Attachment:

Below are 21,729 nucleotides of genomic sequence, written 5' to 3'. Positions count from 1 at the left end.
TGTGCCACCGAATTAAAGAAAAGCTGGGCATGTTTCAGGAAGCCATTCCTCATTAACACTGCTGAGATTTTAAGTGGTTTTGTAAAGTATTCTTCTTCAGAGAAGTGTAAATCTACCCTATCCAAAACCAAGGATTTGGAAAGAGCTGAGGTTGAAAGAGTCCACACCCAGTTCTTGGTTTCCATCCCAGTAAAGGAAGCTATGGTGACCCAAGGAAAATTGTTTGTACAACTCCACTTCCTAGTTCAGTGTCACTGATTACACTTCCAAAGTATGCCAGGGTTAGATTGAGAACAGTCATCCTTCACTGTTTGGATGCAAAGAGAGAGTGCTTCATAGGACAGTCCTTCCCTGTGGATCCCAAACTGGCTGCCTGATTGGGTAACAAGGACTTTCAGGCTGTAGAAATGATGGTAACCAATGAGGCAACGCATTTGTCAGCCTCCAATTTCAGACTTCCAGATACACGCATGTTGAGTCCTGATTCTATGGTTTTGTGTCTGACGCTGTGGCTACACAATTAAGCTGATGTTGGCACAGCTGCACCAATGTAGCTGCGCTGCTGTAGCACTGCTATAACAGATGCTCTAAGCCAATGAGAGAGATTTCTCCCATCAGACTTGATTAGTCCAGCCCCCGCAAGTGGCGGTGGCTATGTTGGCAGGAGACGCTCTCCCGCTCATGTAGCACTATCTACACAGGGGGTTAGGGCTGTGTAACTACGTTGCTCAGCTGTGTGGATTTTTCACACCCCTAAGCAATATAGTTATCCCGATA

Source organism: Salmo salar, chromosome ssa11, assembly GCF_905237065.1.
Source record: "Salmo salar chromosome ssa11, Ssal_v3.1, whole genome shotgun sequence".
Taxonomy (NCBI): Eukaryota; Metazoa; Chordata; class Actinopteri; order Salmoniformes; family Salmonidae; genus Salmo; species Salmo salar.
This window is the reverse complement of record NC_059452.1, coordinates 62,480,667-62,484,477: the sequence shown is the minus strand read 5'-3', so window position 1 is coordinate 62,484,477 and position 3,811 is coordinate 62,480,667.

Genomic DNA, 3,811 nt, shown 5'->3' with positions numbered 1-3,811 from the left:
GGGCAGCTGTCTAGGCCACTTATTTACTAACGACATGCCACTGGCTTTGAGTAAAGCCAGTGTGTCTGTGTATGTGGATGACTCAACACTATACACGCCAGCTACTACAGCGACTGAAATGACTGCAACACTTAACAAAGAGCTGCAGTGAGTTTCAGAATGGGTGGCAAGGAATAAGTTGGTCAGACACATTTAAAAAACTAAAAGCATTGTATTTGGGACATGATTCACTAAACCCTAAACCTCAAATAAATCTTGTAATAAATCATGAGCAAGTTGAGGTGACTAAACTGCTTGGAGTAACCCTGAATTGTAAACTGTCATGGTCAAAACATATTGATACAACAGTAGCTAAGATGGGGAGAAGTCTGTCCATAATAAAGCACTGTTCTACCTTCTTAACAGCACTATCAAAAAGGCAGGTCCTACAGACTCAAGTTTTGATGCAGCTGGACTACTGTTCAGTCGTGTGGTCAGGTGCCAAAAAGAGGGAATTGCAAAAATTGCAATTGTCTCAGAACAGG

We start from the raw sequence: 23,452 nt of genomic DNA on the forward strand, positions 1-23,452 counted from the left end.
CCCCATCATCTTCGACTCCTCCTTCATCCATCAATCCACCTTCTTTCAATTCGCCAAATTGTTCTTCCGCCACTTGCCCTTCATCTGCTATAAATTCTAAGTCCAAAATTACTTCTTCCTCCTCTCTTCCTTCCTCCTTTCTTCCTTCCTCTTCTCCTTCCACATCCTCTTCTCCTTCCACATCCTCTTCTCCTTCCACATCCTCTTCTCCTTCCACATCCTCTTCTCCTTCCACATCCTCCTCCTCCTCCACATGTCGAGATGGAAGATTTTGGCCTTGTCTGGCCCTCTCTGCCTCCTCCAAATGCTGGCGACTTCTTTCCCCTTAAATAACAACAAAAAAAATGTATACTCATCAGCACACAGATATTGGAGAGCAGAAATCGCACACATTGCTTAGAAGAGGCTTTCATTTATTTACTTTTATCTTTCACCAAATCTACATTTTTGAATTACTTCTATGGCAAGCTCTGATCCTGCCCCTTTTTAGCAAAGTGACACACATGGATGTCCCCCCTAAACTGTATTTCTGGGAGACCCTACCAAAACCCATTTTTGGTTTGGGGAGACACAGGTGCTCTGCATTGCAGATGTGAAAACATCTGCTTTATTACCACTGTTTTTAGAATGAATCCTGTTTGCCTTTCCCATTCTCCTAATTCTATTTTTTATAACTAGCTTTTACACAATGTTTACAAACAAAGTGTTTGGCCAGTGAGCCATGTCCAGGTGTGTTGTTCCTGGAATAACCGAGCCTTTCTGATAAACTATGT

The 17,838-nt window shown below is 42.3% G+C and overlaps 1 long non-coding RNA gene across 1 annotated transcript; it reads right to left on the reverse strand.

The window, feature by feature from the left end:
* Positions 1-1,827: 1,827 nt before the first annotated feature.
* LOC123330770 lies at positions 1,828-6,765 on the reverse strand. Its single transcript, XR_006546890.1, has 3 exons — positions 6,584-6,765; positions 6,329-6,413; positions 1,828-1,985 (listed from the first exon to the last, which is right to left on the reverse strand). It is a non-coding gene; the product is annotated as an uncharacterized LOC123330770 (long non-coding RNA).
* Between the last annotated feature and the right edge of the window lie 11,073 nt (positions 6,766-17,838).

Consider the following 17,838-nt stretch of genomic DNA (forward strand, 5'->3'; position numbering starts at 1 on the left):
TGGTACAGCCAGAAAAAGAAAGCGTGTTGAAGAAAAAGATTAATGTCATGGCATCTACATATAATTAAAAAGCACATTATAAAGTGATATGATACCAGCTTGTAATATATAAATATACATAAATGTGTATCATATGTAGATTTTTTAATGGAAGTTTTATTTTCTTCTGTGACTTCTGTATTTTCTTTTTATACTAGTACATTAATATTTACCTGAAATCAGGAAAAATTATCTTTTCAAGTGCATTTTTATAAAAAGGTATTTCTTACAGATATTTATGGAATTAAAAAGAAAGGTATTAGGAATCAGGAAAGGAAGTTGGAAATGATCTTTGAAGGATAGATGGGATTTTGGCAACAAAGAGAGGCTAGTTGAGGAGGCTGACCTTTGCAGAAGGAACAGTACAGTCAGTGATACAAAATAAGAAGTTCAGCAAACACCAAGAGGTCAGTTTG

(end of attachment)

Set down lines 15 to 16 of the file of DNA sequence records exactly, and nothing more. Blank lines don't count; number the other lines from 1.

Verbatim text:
* Between the last annotated feature and the right edge of the window lie 11,073 nt (positions 6,766-17,838).

Consider the following 17,838-nt stretch of genomic DNA (forward strand, 5'->3'; position numbering starts at 1 on the left):